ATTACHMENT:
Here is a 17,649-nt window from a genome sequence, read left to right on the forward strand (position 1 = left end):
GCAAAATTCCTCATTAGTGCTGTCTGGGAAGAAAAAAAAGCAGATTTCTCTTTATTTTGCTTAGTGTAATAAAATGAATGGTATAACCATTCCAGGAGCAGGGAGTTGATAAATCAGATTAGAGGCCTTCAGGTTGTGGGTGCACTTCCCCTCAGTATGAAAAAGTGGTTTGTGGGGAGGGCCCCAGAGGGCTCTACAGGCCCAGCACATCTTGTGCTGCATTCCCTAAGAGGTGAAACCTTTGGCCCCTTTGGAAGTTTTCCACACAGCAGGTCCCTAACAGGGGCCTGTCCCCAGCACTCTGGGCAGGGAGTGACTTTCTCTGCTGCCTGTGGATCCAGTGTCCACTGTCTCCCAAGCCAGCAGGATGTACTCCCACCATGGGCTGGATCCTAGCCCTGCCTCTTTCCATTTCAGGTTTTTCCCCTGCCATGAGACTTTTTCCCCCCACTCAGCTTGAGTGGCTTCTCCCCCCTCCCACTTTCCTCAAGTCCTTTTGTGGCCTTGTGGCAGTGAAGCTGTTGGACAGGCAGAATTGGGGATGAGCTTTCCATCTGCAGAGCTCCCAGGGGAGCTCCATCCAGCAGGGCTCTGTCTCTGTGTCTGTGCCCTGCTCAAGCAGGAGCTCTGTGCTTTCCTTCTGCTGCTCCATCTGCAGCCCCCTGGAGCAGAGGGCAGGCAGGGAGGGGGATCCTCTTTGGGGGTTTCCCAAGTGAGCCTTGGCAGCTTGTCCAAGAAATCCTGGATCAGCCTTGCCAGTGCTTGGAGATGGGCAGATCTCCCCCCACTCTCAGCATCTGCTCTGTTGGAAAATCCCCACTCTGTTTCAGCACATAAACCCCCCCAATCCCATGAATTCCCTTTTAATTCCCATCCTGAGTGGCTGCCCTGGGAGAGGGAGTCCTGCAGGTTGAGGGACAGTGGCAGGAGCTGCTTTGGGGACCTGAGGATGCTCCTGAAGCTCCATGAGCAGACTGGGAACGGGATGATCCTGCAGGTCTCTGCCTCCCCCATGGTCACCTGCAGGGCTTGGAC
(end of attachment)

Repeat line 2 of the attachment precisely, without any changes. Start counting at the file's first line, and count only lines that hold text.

GCAAAATTCCTCATTAGTGCTGTCTGGGAAGAAAAAAAAGCAGATTTCTCTTTATTTTGCTTAGTGTAATAAAATGAATGGTATAACCATTCCAGGAGCAGGGAGTTGATAAATCAGATTAGAGGCCTTCAGGTTGTGGGTGCACTTCCCCTCAGTATGAAAAAGTGGTTTGTGGGGAGGGCCCCAGAGGGCTCTACAGGCCCAGCACATCTTGTGCTGCATTCCCTAAGAGGTGAAACCTTTGGCCCCTTTGGAAGTTTTCCACACAGCAGGTCCCTAACAGGGGCCTGTCCCCAGCACTCTGGGCAGGGAGTGACTTTCTCTGCTGCCTGTGGATCCAGTGTCCACTGTCTCCCAAGCCAGCAGGATGTACTCCCACCATGGGCTGGATCCTAGCCCTGCCTCTTTCCATTTCAGGTTTTTCCCCTGCCATGAGACTTTTTCCCCCCACTCAGCTTGAGTGGCTTCTCCCCCCTCCCACTTTCCTCAAGTCCTTTTGTGGCCTTGTGGCAGTGAAGCTGTTGGACAGGCAGAATTGGGGATGAGCTTTCCATCTGCAGAGCTCCCAGGGGAGCTCCATCCAGCAGGGCTCTGTCTCTGTGTCTGTGCCCTGCTCAAGCAGGAGCTCTGTGCTTTCCTTCTGCTGCTCCATCTGCAGCCCCCTGGAGCAGAGGGCAGGCAGGGAGGGGGATCCTCTTTGGGGGTTTCCCAAGTGAGCCTTGGCAGCTTGTCCAAGAAATCCTGGATCAGCCTTGCCAGTGCTTGGAGATGGGCAGATCTCCCCCCACTCTCAGCATCTGCTCTGTTGGAAAATCCCCACTCTGTTTCAGCACATAAACCCCCCCAATCCCATGAATTCCCTTTTAATTCCCATCCTGAGTGGCTGCCCTGGGAGAGGGAGTCCTGCAGGTTGAGGGACAGTGGCAGGAGCTGCTTTGGGGACCTGAGGATGCTCCTGAAGCTCCATGAGCAGACTGGGAACGGGATGATCCTGCAGGTCTCTGCCTCCCCCATGGTCACCTGCAGGGCTTGGAC